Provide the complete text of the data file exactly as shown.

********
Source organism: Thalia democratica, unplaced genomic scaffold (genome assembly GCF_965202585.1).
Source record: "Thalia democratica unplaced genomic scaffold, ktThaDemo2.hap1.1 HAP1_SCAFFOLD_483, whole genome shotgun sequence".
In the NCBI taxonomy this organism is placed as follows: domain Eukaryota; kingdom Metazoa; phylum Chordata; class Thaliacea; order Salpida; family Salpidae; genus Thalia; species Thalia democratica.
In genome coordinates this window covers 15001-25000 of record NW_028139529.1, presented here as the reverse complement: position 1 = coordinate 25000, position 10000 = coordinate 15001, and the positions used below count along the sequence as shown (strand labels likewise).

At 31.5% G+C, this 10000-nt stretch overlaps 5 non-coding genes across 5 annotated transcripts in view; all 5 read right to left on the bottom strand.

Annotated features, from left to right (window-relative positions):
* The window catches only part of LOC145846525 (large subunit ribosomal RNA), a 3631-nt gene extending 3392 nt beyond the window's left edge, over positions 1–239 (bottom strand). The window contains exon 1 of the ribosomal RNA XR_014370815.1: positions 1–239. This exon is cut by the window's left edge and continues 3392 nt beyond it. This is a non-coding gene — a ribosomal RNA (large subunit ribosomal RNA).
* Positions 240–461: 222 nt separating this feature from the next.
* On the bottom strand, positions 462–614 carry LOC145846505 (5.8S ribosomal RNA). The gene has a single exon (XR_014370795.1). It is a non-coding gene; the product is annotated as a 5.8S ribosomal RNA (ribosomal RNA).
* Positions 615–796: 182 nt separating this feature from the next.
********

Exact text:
Source organism: Thalia democratica, unplaced genomic scaffold (genome assembly GCF_965202585.1).
Source record: "Thalia democratica unplaced genomic scaffold, ktThaDemo2.hap1.1 HAP1_SCAFFOLD_483, whole genome shotgun sequence".
In the NCBI taxonomy this organism is placed as follows: domain Eukaryota; kingdom Metazoa; phylum Chordata; class Thaliacea; order Salpida; family Salpidae; genus Thalia; species Thalia democratica.
In genome coordinates this window covers 15001-25000 of record NW_028139529.1, presented here as the reverse complement: position 1 = coordinate 25000, position 10000 = coordinate 15001, and the positions used below count along the sequence as shown (strand labels likewise).

At 31.5% G+C, this 10000-nt stretch overlaps 5 non-coding genes across 5 annotated transcripts in view; all 5 read right to left on the bottom strand.

Annotated features, from left to right (window-relative positions):
* The window catches only part of LOC145846525 (large subunit ribosomal RNA), a 3631-nt gene extending 3392 nt beyond the window's left edge, over positions 1–239 (bottom strand). The window contains exon 1 of the ribosomal RNA XR_014370815.1: positions 1–239. This exon is cut by the window's left edge and continues 3392 nt beyond it. This is a non-coding gene — a ribosomal RNA (large subunit ribosomal RNA).
* Positions 240–461: 222 nt separating this feature from the next.
* On the bottom strand, positions 462–614 carry LOC145846505 (5.8S ribosomal RNA). The gene has a single exon (XR_014370795.1). It is a non-coding gene; the product is annotated as a 5.8S ribosomal RNA (ribosomal RNA).
* Positions 615–796: 182 nt separating this feature from the next.